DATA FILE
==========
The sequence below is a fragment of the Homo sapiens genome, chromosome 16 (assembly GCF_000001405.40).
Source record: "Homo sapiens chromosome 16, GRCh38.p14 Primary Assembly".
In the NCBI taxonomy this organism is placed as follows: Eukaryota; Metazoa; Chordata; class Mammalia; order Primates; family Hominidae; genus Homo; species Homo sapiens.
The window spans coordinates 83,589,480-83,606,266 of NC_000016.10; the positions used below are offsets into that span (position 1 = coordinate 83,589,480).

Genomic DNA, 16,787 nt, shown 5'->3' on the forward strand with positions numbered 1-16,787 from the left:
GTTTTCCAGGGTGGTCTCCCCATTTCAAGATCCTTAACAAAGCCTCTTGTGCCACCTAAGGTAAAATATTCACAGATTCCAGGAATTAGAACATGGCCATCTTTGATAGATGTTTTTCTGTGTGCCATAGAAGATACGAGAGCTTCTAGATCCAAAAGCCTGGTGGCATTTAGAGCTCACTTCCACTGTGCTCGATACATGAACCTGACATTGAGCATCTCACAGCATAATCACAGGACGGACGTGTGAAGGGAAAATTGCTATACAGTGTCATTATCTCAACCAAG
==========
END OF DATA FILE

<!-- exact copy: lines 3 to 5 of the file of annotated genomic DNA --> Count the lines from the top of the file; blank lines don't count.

In the NCBI taxonomy this organism is placed as follows: Eukaryota; Metazoa; Chordata; class Mammalia; order Primates; family Hominidae; genus Homo; species Homo sapiens.
The window spans coordinates 83,589,480-83,606,266 of NC_000016.10; the positions used below are offsets into that span (position 1 = coordinate 83,589,480).

Genomic DNA, 16,787 nt, shown 5'->3' on the forward strand with positions numbered 1-16,787 from the left: